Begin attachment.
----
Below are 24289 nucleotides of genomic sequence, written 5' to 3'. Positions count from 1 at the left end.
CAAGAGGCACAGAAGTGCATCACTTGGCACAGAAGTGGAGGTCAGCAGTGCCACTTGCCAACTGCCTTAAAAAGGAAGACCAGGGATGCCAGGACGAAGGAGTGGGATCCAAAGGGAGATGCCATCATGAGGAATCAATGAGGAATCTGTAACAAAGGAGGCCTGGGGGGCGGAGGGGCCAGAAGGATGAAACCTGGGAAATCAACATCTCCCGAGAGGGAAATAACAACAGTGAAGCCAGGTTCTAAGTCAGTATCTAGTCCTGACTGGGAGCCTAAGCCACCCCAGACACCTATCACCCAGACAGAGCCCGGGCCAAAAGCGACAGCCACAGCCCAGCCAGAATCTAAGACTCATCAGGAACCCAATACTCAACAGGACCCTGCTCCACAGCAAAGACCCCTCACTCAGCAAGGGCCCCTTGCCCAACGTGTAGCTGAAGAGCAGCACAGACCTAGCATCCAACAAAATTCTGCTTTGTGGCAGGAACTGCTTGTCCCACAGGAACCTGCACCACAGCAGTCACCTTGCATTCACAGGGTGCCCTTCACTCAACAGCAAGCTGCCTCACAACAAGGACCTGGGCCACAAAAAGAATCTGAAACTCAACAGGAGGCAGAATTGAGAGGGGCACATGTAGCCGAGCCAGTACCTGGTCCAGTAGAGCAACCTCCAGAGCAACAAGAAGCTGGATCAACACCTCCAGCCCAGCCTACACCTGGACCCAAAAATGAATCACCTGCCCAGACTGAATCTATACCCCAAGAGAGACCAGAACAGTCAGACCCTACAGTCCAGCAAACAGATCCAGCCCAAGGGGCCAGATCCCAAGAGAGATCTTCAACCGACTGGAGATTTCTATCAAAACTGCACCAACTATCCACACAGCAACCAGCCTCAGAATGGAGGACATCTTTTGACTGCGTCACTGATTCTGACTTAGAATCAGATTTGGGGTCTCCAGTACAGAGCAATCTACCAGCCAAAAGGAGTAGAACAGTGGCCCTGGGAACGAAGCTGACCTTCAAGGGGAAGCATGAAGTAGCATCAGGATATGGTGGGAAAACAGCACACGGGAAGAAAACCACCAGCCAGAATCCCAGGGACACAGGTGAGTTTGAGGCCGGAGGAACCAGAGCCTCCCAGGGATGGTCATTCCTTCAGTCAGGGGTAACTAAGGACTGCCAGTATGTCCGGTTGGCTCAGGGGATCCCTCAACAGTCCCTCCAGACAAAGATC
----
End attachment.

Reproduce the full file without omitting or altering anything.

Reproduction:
Below are 24289 nucleotides of genomic sequence, written 5' to 3'. Positions count from 1 at the left end.
CAAGAGGCACAGAAGTGCATCACTTGGCACAGAAGTGGAGGTCAGCAGTGCCACTTGCCAACTGCCTTAAAAAGGAAGACCAGGGATGCCAGGACGAAGGAGTGGGATCCAAAGGGAGATGCCATCATGAGGAATCAATGAGGAATCTGTAACAAAGGAGGCCTGGGGGGCGGAGGGGCCAGAAGGATGAAACCTGGGAAATCAACATCTCCCGAGAGGGAAATAACAACAGTGAAGCCAGGTTCTAAGTCAGTATCTAGTCCTGACTGGGAGCCTAAGCCACCCCAGACACCTATCACCCAGACAGAGCCCGGGCCAAAAGCGACAGCCACAGCCCAGCCAGAATCTAAGACTCATCAGGAACCCAATACTCAACAGGACCCTGCTCCACAGCAAAGACCCCTCACTCAGCAAGGGCCCCTTGCCCAACGTGTAGCTGAAGAGCAGCACAGACCTAGCATCCAACAAAATTCTGCTTTGTGGCAGGAACTGCTTGTCCCACAGGAACCTGCACCACAGCAGTCACCTTGCATTCACAGGGTGCCCTTCACTCAACAGCAAGCTGCCTCACAACAAGGACCTGGGCCACAAAAAGAATCTGAAACTCAACAGGAGGCAGAATTGAGAGGGGCACATGTAGCCGAGCCAGTACCTGGTCCAGTAGAGCAACCTCCAGAGCAACAAGAAGCTGGATCAACACCTCCAGCCCAGCCTACACCTGGACCCAAAAATGAATCACCTGCCCAGACTGAATCTATACCCCAAGAGAGACCAGAACAGTCAGACCCTACAGTCCAGCAAACAGATCCAGCCCAAGGGGCCAGATCCCAAGAGAGATCTTCAACCGACTGGAGATTTCTATCAAAACTGCACCAACTATCCACACAGCAACCAGCCTCAGAATGGAGGACATCTTTTGACTGCGTCACTGATTCTGACTTAGAATCAGATTTGGGGTCTCCAGTACAGAGCAATCTACCAGCCAAAAGGAGTAGAACAGTGGCCCTGGGAACGAAGCTGACCTTCAAGGGGAAGCATGAAGTAGCATCAGGATATGGTGGGAAAACAGCACACGGGAAGAAAACCACCAGCCAGAATCCCAGGGACACAGGTGAGTTTGAGGCCGGAGGAACCAGAGCCTCCCAGGGATGGTCATTCCTTCAGTCAGGGGTAACTAAGGACTGCCAGTATGTCCGGTTGGCTCAGGGGATCCCTCAACAGTCCCTCCAGACAAAGATC